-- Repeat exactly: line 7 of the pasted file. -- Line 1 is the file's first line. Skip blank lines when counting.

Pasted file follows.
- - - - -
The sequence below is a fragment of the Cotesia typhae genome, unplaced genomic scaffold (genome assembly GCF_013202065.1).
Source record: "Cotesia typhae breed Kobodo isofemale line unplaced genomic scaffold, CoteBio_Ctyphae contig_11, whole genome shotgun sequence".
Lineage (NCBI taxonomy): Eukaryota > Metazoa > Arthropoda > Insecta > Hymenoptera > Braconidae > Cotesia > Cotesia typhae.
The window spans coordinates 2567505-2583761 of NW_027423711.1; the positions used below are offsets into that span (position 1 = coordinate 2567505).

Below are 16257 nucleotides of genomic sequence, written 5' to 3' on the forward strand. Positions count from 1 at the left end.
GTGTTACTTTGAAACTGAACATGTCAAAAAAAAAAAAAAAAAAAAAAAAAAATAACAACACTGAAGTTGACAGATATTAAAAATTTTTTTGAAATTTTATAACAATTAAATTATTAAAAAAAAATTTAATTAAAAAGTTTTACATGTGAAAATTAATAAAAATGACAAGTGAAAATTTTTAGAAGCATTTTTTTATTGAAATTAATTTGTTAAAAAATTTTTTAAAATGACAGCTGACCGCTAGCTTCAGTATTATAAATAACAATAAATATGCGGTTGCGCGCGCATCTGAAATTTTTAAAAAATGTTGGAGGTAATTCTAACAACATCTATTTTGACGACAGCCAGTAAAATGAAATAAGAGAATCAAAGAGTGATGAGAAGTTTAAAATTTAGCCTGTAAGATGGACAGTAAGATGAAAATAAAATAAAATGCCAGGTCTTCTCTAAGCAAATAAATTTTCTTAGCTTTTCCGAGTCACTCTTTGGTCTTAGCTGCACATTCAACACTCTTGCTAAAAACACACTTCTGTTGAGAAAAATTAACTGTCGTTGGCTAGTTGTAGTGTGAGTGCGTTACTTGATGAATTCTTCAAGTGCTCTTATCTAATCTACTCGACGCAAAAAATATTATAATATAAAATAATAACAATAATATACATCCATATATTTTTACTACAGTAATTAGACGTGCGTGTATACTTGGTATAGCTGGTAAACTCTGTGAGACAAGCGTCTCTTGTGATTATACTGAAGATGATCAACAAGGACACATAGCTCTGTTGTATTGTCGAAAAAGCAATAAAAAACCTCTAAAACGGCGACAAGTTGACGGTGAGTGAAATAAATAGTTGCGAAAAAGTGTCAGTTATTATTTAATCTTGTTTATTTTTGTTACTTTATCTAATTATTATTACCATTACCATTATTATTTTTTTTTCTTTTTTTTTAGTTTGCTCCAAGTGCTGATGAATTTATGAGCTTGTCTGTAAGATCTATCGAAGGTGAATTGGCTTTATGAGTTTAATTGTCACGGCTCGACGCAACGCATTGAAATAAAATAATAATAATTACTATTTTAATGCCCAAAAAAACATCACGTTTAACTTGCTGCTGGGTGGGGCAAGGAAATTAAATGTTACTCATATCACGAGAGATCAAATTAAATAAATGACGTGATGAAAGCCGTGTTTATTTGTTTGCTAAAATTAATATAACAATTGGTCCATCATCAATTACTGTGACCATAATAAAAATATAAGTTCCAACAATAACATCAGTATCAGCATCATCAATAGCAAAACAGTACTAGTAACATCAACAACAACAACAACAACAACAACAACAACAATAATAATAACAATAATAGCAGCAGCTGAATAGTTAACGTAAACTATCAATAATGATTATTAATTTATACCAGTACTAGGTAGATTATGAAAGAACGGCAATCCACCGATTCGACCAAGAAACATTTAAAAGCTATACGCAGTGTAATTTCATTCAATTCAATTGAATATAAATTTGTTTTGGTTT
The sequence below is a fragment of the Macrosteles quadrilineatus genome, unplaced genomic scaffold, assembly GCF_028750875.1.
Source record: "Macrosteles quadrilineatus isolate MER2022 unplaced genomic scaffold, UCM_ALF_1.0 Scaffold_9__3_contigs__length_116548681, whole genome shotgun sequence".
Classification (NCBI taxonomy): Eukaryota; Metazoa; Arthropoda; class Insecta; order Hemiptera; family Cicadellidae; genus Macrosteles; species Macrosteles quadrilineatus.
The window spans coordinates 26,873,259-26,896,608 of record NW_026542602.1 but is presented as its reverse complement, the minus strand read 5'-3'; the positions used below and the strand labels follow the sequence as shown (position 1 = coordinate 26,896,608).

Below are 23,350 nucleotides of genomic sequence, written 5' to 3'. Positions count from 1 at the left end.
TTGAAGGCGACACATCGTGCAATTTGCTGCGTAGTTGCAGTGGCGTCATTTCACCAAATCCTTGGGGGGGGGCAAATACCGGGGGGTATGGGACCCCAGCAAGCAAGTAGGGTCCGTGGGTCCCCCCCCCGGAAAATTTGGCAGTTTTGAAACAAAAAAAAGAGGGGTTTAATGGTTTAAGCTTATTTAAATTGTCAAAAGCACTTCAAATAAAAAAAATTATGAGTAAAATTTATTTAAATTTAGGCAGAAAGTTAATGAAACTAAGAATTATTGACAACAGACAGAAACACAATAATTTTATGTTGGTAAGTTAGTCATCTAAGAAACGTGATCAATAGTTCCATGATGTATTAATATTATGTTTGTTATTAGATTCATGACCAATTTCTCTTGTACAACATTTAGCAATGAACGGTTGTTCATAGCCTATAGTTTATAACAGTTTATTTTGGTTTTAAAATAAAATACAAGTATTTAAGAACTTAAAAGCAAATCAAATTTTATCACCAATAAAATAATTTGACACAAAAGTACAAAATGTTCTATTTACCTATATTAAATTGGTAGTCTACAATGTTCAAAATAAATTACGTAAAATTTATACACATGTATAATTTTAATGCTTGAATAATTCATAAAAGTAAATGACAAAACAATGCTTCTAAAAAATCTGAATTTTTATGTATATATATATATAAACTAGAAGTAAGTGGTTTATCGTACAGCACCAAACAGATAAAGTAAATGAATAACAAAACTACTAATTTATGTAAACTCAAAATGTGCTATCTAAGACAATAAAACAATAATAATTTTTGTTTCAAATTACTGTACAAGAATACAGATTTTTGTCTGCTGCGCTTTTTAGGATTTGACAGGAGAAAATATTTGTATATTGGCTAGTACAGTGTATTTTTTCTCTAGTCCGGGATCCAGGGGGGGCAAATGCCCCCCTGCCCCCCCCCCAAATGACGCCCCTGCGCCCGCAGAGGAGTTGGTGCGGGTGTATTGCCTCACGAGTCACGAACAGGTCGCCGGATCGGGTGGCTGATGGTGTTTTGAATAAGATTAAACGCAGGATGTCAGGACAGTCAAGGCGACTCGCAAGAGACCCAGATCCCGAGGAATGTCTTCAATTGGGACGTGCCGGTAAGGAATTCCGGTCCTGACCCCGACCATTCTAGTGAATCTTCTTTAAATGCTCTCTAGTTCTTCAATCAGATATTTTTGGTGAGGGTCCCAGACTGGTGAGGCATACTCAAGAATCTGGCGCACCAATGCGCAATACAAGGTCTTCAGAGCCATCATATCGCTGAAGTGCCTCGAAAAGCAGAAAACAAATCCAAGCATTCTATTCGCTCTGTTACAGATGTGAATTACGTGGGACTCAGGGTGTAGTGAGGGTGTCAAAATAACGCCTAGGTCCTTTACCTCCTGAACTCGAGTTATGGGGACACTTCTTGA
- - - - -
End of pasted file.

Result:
The sequence below is a fragment of the Macrosteles quadrilineatus genome, unplaced genomic scaffold, assembly GCF_028750875.1.